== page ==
Still Point Facilitator Lindsay Porter

Monday, December 21, 2015

Still Point’s 2015 in Review

2015 was an exciting year for Still Point. For a small nonprofit founded in 1993, we continue to fulfill our mission and expand the scope of our work. Here’s a recap of Still Point happenings in 2015!

Regular performances are an integral part of Still Point’s Imagination Workshop for adults with developmental disabilities, and we are focusing more attention on this aspect as our programming expands. We are proud that our Imagination Workshop facilitation at Orchard Village has featured performances at the Skokie Theater and the Skokie Public Library this year. The group that meets at Ravenswood Presbyterian Church is open to public enrollment, and has had three well-attended performances at the church this year, most recently on December 15.  Groups at L’Arche Chicago, Esperanza, Search, Inc. and El Valor also presented original performances in 2015. Through exposing community audiences to the unique gifts of these remarkable men and women, Still Point cultivates greater community integration and breaks stereotypes. Staff member Steve Grossman has begun working on boosting the technical aspects of our outreach performances, such as sound and lighting, in order to further enhance the experience for both audiences and performers.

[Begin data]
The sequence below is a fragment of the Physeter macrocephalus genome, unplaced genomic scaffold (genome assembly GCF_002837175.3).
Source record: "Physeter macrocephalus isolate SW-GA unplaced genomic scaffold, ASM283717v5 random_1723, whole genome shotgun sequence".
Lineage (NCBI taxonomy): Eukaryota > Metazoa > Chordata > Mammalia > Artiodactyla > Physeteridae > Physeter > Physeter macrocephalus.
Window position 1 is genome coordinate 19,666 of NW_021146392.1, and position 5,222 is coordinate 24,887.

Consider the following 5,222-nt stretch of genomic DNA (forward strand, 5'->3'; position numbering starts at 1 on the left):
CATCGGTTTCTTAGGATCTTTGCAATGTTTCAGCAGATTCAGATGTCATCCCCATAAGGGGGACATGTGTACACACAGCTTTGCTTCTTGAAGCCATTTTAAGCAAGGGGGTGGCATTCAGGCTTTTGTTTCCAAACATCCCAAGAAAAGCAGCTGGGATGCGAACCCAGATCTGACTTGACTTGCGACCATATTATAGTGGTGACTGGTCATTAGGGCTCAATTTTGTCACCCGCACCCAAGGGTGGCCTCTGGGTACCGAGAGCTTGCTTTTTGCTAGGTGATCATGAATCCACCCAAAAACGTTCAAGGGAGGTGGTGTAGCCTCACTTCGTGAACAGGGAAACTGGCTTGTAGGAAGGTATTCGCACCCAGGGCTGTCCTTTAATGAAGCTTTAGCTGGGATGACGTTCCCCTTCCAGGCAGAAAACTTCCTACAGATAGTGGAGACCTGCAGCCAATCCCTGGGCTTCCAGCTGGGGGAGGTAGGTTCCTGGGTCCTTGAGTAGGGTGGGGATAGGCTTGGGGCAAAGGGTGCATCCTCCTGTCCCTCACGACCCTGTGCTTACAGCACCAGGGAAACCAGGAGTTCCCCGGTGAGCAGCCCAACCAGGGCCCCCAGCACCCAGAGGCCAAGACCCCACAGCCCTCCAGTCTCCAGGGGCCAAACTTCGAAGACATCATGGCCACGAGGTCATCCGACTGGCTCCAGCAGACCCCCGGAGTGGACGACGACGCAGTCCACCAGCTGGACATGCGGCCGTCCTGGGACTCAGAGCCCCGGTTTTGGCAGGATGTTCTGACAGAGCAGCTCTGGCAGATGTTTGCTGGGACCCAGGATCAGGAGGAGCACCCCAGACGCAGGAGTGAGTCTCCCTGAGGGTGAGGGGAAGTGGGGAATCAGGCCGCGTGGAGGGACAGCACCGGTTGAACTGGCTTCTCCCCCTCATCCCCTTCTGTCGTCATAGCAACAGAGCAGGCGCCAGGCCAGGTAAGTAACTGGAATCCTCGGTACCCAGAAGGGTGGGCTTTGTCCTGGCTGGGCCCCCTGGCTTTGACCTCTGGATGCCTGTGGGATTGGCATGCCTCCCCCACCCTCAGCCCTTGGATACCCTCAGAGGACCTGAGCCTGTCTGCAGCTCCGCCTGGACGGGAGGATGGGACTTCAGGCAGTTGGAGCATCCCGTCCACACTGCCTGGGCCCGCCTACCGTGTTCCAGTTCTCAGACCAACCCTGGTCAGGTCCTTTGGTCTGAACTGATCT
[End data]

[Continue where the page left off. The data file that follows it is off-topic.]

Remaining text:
While Persephone Project programs continued at Cook County Jail and Lake County Jail, we were also thrilled to receive a grant from the Seabury Foundation in 2015 to support our work with formerly incarcerated women. The ultimate goal of this branch of programming is to prevent recidivism, so continuing services during the critical time following release is a vital key to success, and high on our priority list for 2016. 

Still Point delved into a new branch of programming this year with Sage Theatre Works, which seeks to develop and highlight the gifts of senior citizens. Ongoing weekly classes at the Benedictine Monastery and Bethany Retirement Center, facilitated by Lisa Wagner-Carollo, provide seniors with meaningful challenges and an opportunity to have their gifts acknowledged and appreciated. Participants also enjoy guest speakers from the arts community.

Founder/Artistic Director Lisa Wagner-Carollo continued to perform Haunted by God: The Life of Dorothy Day for audiences across the country in 2015. It seems that Pope Francis, who recently praised Dorothy Day for her tireless service to the poor, is joined by many others who admire Day’s stalwart commitment to living her faith.